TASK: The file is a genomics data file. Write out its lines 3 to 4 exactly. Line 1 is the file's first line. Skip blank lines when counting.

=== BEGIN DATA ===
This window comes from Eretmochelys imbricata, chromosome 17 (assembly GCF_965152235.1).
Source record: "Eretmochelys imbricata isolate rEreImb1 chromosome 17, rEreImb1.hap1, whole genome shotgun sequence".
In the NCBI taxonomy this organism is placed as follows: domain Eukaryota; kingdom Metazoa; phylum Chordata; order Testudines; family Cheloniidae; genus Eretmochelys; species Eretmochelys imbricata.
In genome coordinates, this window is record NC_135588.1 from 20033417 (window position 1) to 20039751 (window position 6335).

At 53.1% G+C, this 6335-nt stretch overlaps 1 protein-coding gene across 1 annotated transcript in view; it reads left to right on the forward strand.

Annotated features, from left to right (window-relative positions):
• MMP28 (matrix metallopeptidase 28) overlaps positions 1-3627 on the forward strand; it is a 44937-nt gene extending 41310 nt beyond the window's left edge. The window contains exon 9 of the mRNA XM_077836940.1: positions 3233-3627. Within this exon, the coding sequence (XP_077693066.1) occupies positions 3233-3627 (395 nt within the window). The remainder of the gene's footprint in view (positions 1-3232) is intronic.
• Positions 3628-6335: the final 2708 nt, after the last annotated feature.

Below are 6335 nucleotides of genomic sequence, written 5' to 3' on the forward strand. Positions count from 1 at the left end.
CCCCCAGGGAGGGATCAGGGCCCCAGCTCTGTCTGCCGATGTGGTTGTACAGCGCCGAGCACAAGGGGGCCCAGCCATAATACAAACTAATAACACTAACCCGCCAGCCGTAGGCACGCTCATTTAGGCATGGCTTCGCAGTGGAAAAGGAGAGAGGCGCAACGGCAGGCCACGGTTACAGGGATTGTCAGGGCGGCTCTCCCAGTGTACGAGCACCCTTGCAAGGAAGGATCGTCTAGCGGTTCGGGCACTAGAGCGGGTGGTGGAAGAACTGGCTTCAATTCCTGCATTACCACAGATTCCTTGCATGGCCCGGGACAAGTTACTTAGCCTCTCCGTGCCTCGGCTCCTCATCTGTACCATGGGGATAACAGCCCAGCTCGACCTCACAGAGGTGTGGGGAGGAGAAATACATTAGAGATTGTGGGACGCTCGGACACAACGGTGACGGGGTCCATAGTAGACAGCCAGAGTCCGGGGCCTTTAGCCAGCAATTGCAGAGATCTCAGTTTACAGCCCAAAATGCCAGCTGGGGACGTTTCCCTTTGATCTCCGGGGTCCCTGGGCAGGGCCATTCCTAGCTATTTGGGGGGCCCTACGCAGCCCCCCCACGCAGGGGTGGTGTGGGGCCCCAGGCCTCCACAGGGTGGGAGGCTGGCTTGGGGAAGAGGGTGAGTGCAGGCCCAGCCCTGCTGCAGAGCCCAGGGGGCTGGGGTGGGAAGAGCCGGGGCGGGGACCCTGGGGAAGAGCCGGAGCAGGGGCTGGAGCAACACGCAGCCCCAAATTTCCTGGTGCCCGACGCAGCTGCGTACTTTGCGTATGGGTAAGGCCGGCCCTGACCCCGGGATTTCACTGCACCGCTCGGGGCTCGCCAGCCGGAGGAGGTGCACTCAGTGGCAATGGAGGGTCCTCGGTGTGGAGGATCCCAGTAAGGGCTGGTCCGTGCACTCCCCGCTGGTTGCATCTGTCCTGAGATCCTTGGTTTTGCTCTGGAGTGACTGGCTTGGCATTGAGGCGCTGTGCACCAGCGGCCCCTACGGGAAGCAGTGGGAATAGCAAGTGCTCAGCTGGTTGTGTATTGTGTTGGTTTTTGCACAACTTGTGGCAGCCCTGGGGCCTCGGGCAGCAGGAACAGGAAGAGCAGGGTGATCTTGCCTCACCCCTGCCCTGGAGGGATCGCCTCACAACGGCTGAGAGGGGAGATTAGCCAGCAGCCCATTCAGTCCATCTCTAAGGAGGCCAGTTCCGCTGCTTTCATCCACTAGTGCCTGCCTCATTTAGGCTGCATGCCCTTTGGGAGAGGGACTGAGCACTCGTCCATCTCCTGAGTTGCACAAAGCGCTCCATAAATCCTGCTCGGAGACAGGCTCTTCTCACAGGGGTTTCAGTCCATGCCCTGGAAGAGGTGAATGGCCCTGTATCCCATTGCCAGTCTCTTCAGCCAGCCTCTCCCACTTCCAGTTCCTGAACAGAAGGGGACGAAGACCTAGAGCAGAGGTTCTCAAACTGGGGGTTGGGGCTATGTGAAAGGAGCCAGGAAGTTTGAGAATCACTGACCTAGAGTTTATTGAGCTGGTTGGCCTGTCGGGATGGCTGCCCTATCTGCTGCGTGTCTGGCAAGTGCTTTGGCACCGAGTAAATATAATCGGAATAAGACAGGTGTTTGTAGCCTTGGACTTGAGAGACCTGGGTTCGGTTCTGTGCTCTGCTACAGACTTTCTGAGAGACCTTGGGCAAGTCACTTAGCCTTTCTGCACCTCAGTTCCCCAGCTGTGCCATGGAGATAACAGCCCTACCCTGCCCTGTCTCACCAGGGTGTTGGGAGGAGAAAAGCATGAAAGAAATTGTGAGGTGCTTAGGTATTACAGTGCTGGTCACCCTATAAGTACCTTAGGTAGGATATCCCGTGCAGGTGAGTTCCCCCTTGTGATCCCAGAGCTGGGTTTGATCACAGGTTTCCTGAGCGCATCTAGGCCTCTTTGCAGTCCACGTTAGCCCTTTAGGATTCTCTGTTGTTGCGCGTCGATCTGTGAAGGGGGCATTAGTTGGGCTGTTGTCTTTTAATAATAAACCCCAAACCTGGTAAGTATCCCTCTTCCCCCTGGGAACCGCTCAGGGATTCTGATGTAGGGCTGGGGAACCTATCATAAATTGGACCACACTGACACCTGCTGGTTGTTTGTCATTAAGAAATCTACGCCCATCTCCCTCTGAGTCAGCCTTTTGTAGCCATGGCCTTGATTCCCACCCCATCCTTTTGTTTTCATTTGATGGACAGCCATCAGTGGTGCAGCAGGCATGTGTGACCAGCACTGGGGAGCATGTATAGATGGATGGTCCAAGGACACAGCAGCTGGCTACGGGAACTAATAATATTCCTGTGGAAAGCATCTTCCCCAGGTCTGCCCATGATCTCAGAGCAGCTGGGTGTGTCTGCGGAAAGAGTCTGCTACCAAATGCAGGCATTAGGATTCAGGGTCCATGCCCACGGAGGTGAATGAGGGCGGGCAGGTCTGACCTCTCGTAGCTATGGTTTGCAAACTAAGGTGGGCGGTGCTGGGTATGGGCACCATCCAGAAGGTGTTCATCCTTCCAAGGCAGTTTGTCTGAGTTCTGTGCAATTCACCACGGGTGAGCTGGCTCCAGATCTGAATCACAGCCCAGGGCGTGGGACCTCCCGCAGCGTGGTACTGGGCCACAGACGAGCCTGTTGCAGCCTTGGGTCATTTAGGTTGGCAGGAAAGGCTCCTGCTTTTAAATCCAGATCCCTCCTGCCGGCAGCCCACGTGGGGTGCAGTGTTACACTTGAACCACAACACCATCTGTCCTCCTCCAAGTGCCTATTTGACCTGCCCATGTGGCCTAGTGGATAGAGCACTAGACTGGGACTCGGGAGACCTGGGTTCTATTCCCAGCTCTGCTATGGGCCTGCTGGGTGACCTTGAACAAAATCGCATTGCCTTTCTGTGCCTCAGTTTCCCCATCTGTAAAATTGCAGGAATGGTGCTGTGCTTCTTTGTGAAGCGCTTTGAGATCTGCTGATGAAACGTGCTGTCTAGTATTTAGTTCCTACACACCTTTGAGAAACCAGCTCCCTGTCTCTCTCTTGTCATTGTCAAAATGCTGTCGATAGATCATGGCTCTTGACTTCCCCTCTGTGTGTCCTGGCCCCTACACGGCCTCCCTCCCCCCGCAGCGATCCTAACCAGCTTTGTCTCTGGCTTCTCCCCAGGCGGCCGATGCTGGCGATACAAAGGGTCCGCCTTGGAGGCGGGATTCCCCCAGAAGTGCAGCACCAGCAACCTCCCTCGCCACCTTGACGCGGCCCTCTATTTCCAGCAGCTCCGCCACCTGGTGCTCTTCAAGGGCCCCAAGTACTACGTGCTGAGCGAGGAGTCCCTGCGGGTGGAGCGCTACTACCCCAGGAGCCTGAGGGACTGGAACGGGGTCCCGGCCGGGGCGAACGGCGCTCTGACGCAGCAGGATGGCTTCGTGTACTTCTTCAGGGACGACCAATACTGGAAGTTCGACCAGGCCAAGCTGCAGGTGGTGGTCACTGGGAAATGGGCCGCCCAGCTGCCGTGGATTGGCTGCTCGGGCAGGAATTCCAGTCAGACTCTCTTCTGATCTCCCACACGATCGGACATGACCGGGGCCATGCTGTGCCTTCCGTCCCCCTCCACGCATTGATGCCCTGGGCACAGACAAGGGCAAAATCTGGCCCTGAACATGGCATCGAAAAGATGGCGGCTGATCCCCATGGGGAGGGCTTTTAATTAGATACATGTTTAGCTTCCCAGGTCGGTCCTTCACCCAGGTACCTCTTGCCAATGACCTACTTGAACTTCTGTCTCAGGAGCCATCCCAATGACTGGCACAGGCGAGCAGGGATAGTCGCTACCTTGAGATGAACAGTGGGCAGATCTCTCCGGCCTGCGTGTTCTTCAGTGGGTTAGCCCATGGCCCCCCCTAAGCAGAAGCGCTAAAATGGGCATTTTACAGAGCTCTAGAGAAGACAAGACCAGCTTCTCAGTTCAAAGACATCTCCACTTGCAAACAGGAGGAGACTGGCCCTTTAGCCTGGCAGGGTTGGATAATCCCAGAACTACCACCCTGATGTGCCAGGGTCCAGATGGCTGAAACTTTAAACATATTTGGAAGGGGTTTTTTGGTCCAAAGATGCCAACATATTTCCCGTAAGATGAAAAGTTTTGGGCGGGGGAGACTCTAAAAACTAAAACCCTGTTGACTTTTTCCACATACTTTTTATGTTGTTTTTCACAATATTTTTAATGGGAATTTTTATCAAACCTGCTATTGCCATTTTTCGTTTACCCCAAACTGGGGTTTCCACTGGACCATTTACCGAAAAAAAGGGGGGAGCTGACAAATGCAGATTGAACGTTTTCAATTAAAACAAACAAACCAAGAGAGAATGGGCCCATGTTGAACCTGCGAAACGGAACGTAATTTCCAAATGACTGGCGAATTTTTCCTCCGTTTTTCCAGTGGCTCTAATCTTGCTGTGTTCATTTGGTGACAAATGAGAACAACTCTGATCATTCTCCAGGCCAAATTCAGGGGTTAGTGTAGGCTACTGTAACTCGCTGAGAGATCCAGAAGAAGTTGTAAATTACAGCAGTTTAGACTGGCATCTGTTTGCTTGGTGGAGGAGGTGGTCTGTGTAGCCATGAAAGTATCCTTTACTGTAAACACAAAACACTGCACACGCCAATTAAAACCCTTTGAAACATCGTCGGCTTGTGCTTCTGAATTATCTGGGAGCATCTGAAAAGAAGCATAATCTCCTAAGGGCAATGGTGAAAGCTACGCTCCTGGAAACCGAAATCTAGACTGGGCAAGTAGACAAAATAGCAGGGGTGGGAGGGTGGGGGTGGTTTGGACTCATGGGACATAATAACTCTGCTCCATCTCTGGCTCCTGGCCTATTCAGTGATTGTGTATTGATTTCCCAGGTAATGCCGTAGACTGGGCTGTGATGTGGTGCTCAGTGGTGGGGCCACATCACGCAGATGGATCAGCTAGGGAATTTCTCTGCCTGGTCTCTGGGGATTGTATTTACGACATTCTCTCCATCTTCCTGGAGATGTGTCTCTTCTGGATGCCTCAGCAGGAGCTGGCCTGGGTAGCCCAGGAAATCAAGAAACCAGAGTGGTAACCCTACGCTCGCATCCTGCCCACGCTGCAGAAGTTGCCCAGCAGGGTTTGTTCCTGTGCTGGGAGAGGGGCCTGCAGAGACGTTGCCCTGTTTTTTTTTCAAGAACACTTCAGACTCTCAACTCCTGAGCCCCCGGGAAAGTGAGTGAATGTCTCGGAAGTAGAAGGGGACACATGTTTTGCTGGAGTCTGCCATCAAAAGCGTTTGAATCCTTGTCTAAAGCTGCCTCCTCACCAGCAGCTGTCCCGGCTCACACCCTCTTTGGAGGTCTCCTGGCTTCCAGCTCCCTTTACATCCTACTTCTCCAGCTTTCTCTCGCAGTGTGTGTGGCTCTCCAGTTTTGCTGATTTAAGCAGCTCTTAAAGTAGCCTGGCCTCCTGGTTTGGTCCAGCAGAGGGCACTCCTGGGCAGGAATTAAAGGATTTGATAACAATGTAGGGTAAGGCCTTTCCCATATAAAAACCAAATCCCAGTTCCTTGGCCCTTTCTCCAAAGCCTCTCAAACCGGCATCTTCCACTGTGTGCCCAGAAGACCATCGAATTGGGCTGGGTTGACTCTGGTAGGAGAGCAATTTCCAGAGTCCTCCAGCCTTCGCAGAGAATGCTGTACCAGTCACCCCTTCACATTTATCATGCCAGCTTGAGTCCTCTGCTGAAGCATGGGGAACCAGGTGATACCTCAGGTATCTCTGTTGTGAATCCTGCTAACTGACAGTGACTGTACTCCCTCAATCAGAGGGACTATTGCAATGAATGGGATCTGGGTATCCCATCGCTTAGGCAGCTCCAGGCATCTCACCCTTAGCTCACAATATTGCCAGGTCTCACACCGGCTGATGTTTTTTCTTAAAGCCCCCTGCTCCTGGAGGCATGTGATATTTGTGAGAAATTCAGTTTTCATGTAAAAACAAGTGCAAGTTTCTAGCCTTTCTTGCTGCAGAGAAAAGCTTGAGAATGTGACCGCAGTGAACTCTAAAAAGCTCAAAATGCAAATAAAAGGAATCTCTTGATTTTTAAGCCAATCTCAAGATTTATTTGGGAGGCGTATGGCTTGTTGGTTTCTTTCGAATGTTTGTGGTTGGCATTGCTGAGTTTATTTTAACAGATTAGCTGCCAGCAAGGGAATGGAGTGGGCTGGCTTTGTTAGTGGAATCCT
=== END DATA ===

In the NCBI taxonomy this organism is placed as follows: domain Eukaryota; kingdom Metazoa; phylum Chordata; order Testudines; family Cheloniidae; genus Eretmochelys; species Eretmochelys imbricata.
In genome coordinates, this window is record NC_135588.1 from 20033417 (window position 1) to 20039751 (window position 6335).